But back to parkour. Personally, I fell in love with it for many reasons, but it was it’s non-competitive aspect that kept me training. It reminded me that I can and do love moving. I love playing, exploring, being outdoors, challenging myself without worrying about tests, levels, shows or races. I can play and be challenged in my own way, developing practical skills and having fun, and that is not only ok but the norm.

I’ve been trying to work out why I reacted in one way to competitions in sport, and another way to competitions in writing. And I think the answer is that in writing, I was motivated by the confidence that I could be noticed – if I tried hard enough, if I learnt as much as I could, if I stumbled upon the right opportunity. And no matter what happened, because I never told anyone I entered anything unless my work was selected, I didn’t have to worry about anyone else’s expectations.

In sport, I was de-motivated by the acceptance that I had no chance of winning, or even helping a team to win. I didn’t want to get in the way. And no one seemed to be playing just for fun.

The question is, do we want parkour to be a thing that is a casual part of more people’s lifestyles, like walking a dog or riding a bike? Or do we want it to be a pursuit only the able and passionate need bother even try?

Honestly, I just want people to move more and play more, no matter their age, gender, background or ability. I would love to see more value placed on movement for movement’s sake, in the same way I have tried to build Creative Write-it up as a space for kids to be creative for creativity’s sake – don’t worry about grades or if what you do seems silly or doesn’t work. It’s the trying, the process, where the lessons lie. And I truly believe parkour has a lot to offer mainstream modern society, whether the ‘moves’ are part of your everyday life or not. How to face challenges and measure fear. A culture of effort, self-improvement, longevity, and sticking together. An awareness of environment, a connection to it. I’m not saying parkour is the only way to find these things, but it is definitely a way. Parkour provides an antidote to disconnection from the environment, ourselves, and each other, during a time in which disconnection from all of these is one of the biggest, most dangerous problems we face.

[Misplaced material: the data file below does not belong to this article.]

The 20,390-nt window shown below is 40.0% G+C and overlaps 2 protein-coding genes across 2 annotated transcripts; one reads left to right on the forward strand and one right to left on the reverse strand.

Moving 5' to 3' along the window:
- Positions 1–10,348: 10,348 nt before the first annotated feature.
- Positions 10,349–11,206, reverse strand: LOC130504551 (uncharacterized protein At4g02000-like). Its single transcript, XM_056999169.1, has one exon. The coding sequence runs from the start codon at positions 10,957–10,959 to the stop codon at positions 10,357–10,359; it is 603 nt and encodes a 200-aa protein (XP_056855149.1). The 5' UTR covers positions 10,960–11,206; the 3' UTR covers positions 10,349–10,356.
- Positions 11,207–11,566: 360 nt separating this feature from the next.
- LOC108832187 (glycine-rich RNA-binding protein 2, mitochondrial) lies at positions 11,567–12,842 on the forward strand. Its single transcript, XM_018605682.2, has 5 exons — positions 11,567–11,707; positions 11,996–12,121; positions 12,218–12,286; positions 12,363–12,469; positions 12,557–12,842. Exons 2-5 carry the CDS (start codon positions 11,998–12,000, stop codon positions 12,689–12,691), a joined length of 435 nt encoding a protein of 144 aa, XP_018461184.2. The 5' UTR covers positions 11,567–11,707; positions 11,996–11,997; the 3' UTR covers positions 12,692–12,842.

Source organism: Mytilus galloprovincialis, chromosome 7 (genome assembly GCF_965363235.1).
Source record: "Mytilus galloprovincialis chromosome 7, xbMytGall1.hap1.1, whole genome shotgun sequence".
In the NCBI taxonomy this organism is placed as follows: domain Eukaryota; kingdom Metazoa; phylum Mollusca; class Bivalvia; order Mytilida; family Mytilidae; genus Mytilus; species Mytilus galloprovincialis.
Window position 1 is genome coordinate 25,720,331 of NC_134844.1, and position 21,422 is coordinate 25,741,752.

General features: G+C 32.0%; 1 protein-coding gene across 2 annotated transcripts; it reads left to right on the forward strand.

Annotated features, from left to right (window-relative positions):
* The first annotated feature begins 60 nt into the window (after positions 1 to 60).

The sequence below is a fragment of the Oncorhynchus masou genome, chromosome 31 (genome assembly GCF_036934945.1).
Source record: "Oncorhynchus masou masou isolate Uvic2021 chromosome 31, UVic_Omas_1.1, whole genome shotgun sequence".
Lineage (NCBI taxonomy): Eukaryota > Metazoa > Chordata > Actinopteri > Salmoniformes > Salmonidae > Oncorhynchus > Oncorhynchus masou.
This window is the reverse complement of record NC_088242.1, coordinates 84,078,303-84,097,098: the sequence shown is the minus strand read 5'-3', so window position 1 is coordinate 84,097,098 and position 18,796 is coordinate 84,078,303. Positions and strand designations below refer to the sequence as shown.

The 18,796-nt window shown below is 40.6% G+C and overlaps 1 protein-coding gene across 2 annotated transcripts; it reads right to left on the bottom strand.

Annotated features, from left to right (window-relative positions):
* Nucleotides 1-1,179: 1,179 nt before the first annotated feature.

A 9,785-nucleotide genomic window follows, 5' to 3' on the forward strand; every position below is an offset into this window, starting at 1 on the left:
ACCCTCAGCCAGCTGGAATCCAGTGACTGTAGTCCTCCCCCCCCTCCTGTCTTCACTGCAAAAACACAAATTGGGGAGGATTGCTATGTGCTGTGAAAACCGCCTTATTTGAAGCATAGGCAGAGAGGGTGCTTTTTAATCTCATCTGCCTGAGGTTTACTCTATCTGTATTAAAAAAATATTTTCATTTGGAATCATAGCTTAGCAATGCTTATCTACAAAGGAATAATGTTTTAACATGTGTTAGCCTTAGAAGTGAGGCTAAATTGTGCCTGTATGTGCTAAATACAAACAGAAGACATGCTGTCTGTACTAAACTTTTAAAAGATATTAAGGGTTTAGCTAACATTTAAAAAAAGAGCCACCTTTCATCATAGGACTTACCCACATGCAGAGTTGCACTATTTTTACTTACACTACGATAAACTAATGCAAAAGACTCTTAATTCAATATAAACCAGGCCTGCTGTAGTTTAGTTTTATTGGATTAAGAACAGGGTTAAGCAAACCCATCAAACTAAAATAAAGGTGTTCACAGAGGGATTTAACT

If parkour competitions had existed when I started, I’m certain I would have stopped very early on. It would have been like every other competitive sport I’ve tried and lost interest in because I was never going to win, and didn’t even want to. And I worry that now that competitions do exist, and they are likely to continue to, that many people like me will never experience the multitude of positives parkour has to offer. I worry about a shift in culture, from an inclusive, welcoming community, to one in which more people are driven by money, fame, and ego. In which more people are driven to win, no matter the cost. At its worst, I fear parkour becoming another sport which links competition and depression in both the ‘winners’ and the ‘losers’.

If there is a way for parkour competitions to exist without losing our integrity or hurting the inclusive culture we’re all working so hard to cultivate, I’m doubtful. But, based on my experience as a writer who has found value in writing competitions, I’m also hopeful.

Competition culture isn’t going away. The media isn’t going to lose interest in an activity that seems ‘extreme’. But it makes the role of parkour coaches imperative, in the same way we (at Creative Write-it) are constantly reminding kids that the ‘creative writing’ component in their upcoming scholarship exam is only tapping into a tiny element of what it really means to write creatively, in reminding trainees that only so much can be taught. Training for competitions is a very specific skill-set that does not nearly encapsulate the whole of parkour training, in fact the competition element itself is not parkour at all. And training without any interest or intention in competing is just as valid.